You are on page 1of 7


Teaching Styles of the Classroom Managers in one Basic Primary School in the

This study aimed to determine the teaching styles of the classroom managers in
Pinamucan Elementary School. Specifically, it identified the demographic profile or the
teachers respondents in terms of age, gender, educational qualification, number of
seminars attended, assigned level and years of services; and find out which of the
teaching styles of the teacher respondents in terms of whole class, individual, and small
group activities are practiced. The study used descriptive methods were a standardized
questionnaire was utilized as the main instrument in gathering data. Based on the
result, Most of the classroom managers belonged to the middle aged bracket; had been
working from 20 to 29 years in this institution, and were assigned in different grades /
levels, and had attended 7-9 seminars for the length of time they had served there;
majority of the respondents often use the question and answer method when doing
whole class activities. For individual activities, homework is often used by the classroom
managers to get their students attention while for small group activities, games were
often practiced as means of initiating cooperation among students. The school may be
practice the used of LCD. School administrator mat conduct seminars regarding modern
classroom methodologies.

Most of the classroom managers belonged to the middle aged bracket; had been
working from 20 to 29 years in the school where they were assigned in different grades /
levels, and had attended a number of 7-9 seminars for the length of time they had
served there. Majority of the respondents often uses the question and answer method
when doing whole class activities. For individual activities, homework was often used by
the classroom managers to get their students attention. And for small group activities,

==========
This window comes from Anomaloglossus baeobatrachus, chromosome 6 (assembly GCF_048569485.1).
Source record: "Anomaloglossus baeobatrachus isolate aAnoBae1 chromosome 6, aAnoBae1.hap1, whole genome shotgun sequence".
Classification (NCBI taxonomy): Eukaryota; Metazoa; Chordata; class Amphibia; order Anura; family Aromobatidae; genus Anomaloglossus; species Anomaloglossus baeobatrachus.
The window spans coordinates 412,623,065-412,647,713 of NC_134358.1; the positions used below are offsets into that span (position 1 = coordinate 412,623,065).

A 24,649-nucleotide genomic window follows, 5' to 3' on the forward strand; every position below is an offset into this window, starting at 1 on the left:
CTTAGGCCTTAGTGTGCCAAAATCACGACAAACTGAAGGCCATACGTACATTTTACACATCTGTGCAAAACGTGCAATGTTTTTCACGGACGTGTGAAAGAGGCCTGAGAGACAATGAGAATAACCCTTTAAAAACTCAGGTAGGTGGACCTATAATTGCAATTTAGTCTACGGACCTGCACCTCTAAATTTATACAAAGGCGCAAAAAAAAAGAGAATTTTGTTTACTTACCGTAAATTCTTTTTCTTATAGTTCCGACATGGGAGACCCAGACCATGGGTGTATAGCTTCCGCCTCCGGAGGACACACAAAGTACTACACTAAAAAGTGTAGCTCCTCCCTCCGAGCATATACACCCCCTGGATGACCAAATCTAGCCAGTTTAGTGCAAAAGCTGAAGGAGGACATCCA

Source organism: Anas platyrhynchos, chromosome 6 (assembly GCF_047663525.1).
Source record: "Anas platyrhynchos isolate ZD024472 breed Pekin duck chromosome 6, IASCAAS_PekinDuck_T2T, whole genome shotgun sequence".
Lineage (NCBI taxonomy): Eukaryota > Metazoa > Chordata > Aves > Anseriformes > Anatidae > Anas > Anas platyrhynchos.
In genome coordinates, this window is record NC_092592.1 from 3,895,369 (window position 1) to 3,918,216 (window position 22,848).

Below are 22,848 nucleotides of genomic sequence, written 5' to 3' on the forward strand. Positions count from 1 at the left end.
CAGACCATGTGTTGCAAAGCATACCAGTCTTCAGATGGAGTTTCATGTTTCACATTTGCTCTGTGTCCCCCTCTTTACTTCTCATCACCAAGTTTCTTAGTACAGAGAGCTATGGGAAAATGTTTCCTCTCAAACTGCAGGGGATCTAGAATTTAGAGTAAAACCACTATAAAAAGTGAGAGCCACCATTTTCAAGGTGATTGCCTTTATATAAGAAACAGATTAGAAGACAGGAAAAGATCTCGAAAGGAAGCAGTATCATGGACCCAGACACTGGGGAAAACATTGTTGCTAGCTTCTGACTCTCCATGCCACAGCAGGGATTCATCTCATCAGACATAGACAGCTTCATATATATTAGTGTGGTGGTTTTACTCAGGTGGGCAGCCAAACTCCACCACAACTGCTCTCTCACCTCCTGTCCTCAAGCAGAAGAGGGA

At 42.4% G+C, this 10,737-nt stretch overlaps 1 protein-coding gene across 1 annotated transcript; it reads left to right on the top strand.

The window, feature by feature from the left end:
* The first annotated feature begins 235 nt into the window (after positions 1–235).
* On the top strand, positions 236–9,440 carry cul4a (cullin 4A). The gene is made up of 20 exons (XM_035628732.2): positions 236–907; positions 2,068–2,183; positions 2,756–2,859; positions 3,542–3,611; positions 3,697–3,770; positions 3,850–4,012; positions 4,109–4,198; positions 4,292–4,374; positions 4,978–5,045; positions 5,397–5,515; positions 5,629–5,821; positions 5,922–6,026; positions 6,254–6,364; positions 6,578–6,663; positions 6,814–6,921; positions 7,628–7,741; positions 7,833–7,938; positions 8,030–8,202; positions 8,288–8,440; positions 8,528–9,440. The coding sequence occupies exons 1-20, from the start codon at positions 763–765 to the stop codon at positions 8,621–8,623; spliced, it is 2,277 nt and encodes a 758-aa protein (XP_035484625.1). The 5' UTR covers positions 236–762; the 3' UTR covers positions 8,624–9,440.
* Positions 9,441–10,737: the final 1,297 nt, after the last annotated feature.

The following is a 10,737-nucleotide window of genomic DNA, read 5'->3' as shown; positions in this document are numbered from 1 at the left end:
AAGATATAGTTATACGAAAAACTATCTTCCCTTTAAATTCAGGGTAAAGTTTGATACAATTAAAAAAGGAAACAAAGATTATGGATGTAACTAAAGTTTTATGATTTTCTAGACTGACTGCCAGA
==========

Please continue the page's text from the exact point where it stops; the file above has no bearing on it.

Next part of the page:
games were often participated by majority of the classroom managers as means of
initiating cooperation among students.

Methods and Teaching Strategies Used by Teacher Education Faculty
Members in one State University in the Philippines

Institutions of higher learning across the nation are responding to political,

economic, social and technological pressures to be more responsive to students' needs
and more concerned about how well students are prepared to assume future societal
roles. This study aimed to determine the methods and teaching strategies used by the
PSU CTE faculty members of Bayambang Campus, Bayambang, Pangasinan during
the first semester of the school year 2013-2014. The descriptivecorrelational method of
research was employed in this study where it involved the collection of pertinent data in
order to answer questions concerning the current status of the subject of the study.
Majority of the faculty members are females, they are masters degree holders, have a
permanent position with an academic rank of instructor, and most of the faculty
members are graduate of SUCs. They also have high attitude toward teaching;
generally, the faculty members perceived themselves to be often in using teaching
approaches and teaching methods; and sometimes in using teaching techniques/styles,
instructional support activities, and non-formal activities; and no significant relationships
exist between the faculty members profile variables and their level of pedagogical
approaches in teaching approaches, teaching methods, teaching techniques/styles,
non-formal activities and instructional support activities. Teachers should be
encouraged to pursue/finish higher education, likewise they should be motivated to
conduct research studies like action researches as part of their functions, particularly
along their area of specialization. Teachers should be encouraged to explore and view
other effective teaching strategies and find more ways to entice other students
challenge themselves to create their own strategies to use in the field and to become
more global in perspective. The use computer technology can be an effective teaching
strategy, especially when students are given information specific to their own situation
rather than general information.



The teaching styles of high school physics teachers were put into focus in this
study. It was found out that physics teachers have secondary visual, auditory,
kinesthetic, group, individual and tactile teaching styles. In addition, teachers who give
students opportunities for physical movements while learning provide hands-on
activities and teach with visual aids to students in groups.

Related to these purposes are the teachers abilities to create an atmosphere

that allows verbal interaction with students. Verbal interactions are very evident in
classrooms where both the teacher and students are engaged in discussing the lessons
at hand. In the verbal interactions, teachers normally initiate the discussion through
asking questions. The types of questions teachers use to structure the teaching skills
play an important role in (1) the kinds of thinking skills learners employ; (2) the range of
information to be covered; and (3) the thinking skills they may learn (Romey, 1968). The
students verbal and non-verbal responses to the questions asked to them may
contribute to students skills, competencies and attitudes in handling the physics